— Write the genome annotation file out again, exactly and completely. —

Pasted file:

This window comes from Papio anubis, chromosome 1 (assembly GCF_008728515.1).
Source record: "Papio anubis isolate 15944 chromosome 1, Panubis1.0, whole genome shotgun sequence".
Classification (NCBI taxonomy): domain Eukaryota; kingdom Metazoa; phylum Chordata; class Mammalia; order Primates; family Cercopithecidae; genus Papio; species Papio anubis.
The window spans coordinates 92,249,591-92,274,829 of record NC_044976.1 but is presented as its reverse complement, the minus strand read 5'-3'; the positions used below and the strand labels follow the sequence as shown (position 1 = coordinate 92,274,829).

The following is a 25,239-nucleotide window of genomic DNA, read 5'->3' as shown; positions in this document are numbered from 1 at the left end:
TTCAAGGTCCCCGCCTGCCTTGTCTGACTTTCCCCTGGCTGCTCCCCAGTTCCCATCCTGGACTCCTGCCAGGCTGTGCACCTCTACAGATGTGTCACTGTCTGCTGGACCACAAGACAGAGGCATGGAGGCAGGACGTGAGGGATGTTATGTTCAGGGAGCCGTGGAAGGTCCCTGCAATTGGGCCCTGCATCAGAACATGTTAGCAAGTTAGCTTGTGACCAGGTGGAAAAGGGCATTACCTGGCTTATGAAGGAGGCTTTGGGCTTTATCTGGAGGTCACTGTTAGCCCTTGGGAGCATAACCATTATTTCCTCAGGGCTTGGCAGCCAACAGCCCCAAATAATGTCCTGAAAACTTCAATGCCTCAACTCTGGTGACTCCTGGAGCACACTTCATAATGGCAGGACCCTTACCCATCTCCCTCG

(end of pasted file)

This window comes from Papio anubis, chromosome 1 (assembly GCF_008728515.1).
Source record: "Papio anubis isolate 15944 chromosome 1, Panubis1.0, whole genome shotgun sequence".
Classification (NCBI taxonomy): domain Eukaryota; kingdom Metazoa; phylum Chordata; class Mammalia; order Primates; family Cercopithecidae; genus Papio; species Papio anubis.
The window spans coordinates 92,249,591-92,274,829 of record NC_044976.1 but is presented as its reverse complement, the minus strand read 5'-3'; the positions used below and the strand labels follow the sequence as shown (position 1 = coordinate 92,274,829).

The following is a 25,239-nucleotide window of genomic DNA, read 5'->3' as shown; positions in this document are numbered from 1 at the left end:
TTCAAGGTCCCCGCCTGCCTTGTCTGACTTTCCCCTGGCTGCTCCCCAGTTCCCATCCTGGACTCCTGCCAGGCTGTGCACCTCTACAGATGTGTCACTGTCTGCTGGACCACAAGACAGAGGCATGGAGGCAGGACGTGAGGGATGTTATGTTCAGGGAGCCGTGGAAGGTCCCTGCAATTGGGCCCTGCATCAGAACATGTTAGCAAGTTAGCTTGTGACCAGGTGGAAAAGGGCATTACCTGGCTTATGAAGGAGGCTTTGGGCTTTATCTGGAGGTCACTGTTAGCCCTTGGGAGCATAACCATTATTTCCTCAGGGCTTGGCAGCCAACAGCCCCAAATAATGTCCTGAAAACTTCAATGCCTCAACTCTGGTGACTCCTGGAGCACACTTCATAATGGCAGGACCCTTACCCATCTCCCTCG